A group of Colorado parents, students, teachers, hunger advocates and other supporters led the campaign to pass Healthy school meals for all measurement of the poll.
For decades, many children in Colorado and the United States have not had access to good quality meals at school, but also at home. This has contributed to a cascade of problems ranging from hunger and food insecurity to obesity.
During the pandemic, the federal government provided universal free school meals to all children, not just those from the poorest homes, who qualified for school meal programs. The move helped many families have better food security than they had in years. This initiative aims to make this change permanent in Colorado, by limiting tax deductions, but only for Colorado’s most affluent taxpayers.
If voters approve the measure, Proposition FF would create a program to provide access to free meals for all Colorado public school students and to provide grants to schools to help pay for those meals. That’s according to the state’s 2022 Ballot Information Book, also known as blue book. Funding for the program would come from wealthier Colorados, particularly via raising taxes on households with more than $300,000 in adjusted federal gross income by limiting state income tax deductions.
Starting in 2024, the Colorado Department of Education must report every two years to the state legislature on the implementation and progress of the school lunch and subsidy programs created by the measure, according to the Blue Book. The agency must also contract with an independent auditor to carry out a financial and performance audit of the program. The audit report should be easily accessible to the public.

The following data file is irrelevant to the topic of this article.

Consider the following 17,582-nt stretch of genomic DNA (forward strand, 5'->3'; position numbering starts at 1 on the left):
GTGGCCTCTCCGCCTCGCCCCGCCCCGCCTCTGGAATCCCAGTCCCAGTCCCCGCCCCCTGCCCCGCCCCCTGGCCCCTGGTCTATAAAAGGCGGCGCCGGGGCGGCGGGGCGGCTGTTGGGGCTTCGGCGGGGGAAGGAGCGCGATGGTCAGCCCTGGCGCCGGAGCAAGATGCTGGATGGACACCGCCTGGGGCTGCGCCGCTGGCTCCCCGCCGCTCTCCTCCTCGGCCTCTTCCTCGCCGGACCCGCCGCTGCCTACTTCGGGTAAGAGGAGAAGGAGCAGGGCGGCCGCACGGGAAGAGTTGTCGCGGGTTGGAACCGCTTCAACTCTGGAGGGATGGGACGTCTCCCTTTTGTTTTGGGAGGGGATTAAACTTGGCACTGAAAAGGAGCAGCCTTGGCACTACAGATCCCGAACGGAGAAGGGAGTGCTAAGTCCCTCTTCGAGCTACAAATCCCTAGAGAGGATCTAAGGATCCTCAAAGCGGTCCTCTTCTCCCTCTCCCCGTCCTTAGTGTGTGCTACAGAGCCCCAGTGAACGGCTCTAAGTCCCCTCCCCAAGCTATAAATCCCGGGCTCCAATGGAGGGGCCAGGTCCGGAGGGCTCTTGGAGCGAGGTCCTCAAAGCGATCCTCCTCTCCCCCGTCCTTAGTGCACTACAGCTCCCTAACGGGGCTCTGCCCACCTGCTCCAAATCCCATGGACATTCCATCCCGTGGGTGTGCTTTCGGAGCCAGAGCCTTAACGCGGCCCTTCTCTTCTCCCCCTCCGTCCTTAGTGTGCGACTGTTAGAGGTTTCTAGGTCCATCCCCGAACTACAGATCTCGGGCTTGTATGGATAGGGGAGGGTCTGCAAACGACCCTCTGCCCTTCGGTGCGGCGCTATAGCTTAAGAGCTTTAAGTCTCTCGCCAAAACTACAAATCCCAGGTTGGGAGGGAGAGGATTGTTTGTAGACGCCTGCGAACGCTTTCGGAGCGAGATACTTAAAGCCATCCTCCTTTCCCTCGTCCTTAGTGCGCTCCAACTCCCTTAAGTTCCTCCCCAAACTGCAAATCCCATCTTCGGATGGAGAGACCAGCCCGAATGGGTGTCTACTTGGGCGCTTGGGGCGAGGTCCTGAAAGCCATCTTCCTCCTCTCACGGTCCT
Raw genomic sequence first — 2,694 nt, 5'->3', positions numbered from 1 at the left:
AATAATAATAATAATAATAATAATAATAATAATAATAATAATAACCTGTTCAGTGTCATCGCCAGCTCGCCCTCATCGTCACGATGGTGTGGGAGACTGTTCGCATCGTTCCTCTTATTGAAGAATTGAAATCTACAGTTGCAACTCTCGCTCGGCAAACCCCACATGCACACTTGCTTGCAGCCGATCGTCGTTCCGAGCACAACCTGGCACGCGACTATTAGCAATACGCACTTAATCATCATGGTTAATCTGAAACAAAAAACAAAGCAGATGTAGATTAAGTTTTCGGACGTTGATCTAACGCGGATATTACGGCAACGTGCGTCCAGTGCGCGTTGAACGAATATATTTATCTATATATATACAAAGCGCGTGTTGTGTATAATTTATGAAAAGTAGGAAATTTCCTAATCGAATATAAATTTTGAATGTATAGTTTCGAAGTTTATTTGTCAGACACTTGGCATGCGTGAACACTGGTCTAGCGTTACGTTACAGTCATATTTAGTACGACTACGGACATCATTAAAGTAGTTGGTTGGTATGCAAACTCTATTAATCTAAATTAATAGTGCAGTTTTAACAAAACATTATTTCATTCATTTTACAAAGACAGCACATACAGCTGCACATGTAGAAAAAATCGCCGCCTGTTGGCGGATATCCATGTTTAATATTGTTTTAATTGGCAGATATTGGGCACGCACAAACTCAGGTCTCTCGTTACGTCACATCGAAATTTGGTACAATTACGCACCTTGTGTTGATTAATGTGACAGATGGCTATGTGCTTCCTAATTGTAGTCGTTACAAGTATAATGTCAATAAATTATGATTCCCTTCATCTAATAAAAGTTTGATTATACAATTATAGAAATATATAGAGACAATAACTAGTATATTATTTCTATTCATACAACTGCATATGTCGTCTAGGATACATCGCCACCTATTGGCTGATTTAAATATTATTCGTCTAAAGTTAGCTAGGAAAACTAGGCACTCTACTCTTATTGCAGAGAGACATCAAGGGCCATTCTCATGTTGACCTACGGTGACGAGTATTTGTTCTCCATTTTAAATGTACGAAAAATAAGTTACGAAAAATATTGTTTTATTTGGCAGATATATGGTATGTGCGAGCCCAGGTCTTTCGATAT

The initiative was put on the ballot by the state legislature, which is currently controlled by Democrats. It passes the majority.
Here is the language you will see on the ballot:
Will state taxes be increased by $100,727,820 per year by an amendment to Colorado’s revised statutes that, to support healthy meals for public school students, only increases state taxable income for individuals with federal taxable income of $300,000 or more by limiting detailed or standard state income tax? deductions of up to $12,000 for single filers and $16,000 for joint filers and, in this regard, the creation of the Healthy School Lunches for All program to provide free school meals to public school students; provide grants to participating schools to purchase products grown, raised, or processed in Colorado, to increase salaries or pay allowances to employees who prepare and serve school lunches, and to establish parent-student advisory committees to to provide guidance to ensure that school meals are healthy and appealing to all students; and create a program to help promote Colorado food products and prepare school lunches using basic nutritious ingredients with minimal reliance on processed foods?
How would that work?
Prop FF creates a program to provide free lunches to all Colorado public school students and helps schools pay for lunches. It does this through a change in state law, the Colorado Revised Statutes, which raises $100 million a year.
The change does increase state taxable income, but only for people with federal taxable income of $300,000 or more. For this group, the measure would limit itemized or standard state income tax deductions to $12,000 for single filers and $16,000 for joint filers.
Who is for?
The pro side is led by Healthy School Meals for Colorado Studentsa coalition of parents, educators and hunger relief advocates.
They say the new program will provide free nutritious meals to all Colorado public schools by creating a statewide program.